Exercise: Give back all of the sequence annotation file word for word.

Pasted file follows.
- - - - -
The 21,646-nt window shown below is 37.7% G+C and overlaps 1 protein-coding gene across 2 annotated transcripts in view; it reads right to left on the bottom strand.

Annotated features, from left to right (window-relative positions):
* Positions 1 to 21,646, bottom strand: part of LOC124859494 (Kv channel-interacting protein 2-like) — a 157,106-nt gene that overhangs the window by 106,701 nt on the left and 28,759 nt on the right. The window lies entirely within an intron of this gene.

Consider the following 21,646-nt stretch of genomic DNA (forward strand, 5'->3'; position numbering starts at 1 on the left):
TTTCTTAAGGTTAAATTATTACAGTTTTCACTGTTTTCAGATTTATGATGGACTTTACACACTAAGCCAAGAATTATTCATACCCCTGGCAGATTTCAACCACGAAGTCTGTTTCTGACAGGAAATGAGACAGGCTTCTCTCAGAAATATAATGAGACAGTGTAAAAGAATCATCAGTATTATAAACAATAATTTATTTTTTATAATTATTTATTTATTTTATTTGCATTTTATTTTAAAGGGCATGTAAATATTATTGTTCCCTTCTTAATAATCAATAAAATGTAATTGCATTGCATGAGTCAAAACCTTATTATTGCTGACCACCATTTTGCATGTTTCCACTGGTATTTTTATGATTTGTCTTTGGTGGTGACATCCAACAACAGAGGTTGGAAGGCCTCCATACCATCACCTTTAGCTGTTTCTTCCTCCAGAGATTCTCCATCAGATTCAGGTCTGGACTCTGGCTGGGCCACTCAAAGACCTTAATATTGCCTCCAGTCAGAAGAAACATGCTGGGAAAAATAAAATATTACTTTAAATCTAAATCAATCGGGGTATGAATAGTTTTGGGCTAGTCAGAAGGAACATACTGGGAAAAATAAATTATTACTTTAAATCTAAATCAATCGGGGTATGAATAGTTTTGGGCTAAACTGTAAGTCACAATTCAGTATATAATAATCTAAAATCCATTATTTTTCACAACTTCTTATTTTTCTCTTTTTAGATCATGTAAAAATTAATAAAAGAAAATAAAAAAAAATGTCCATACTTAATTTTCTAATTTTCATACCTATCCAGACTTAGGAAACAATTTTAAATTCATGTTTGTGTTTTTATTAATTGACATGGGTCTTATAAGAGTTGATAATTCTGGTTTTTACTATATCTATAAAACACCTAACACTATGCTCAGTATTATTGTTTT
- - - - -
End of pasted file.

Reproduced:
The 21,646-nt window shown below is 37.7% G+C and overlaps 1 protein-coding gene across 2 annotated transcripts in view; it reads right to left on the bottom strand.

Annotated features, from left to right (window-relative positions):
* Positions 1 to 21,646, bottom strand: part of LOC124859494 (Kv channel-interacting protein 2-like) — a 157,106-nt gene that overhangs the window by 106,701 nt on the left and 28,759 nt on the right. The window lies entirely within an intron of this gene.

Consider the following 21,646-nt stretch of genomic DNA (forward strand, 5'->3'; position numbering starts at 1 on the left):
TTTCTTAAGGTTAAATTATTACAGTTTTCACTGTTTTCAGATTTATGATGGACTTTACACACTAAGCCAAGAATTATTCATACCCCTGGCAGATTTCAACCACGAAGTCTGTTTCTGACAGGAAATGAGACAGGCTTCTCTCAGAAATATAATGAGACAGTGTAAAAGAATCATCAGTATTATAAACAATAATTTATTTTTTATAATTATTTATTTATTTTATTTGCATTTTATTTTAAAGGGCATGTAAATATTATTGTTCCCTTCTTAATAATCAATAAAATGTAATTGCATTGCATGAGTCAAAACCTTATTATTGCTGACCACCATTTTGCATGTTTCCACTGGTATTTTTATGATTTGTCTTTGGTGGTGACATCCAACAACAGAGGTTGGAAGGCCTCCATACCATCACCTTTAGCTGTTTCTTCCTCCAGAGATTCTCCATCAGATTCAGGTCTGGACTCTGGCTGGGCCACTCAAAGACCTTAATATTGCCTCCAGTCAGAAGAAACATGCTGGGAAAAATAAAATATTACTTTAAATCTAAATCAATCGGGGTATGAATAGTTTTGGGCTAGTCAGAAGGAACATACTGGGAAAAATAAATTATTACTTTAAATCTAAATCAATCGGGGTATGAATAGTTTTGGGCTAAACTGTAAGTCACAATTCAGTATATAATAATCTAAAATCCATTATTTTTCACAACTTCTTATTTTTCTCTTTTTAGATCATGTAAAAATTAATAAAAGAAAATAAAAAAAAATGTCCATACTTAATTTTCTAATTTTCATACCTATCCAGACTTAGGAAACAATTTTAAATTCATGTTTGTGTTTTTATTAATTGACATGGGTCTTATAAGAGTTGATAATTCTGGTTTTTACTATATCTATAAAACACCTAACACTATGCTCAGTATTATTGTTTT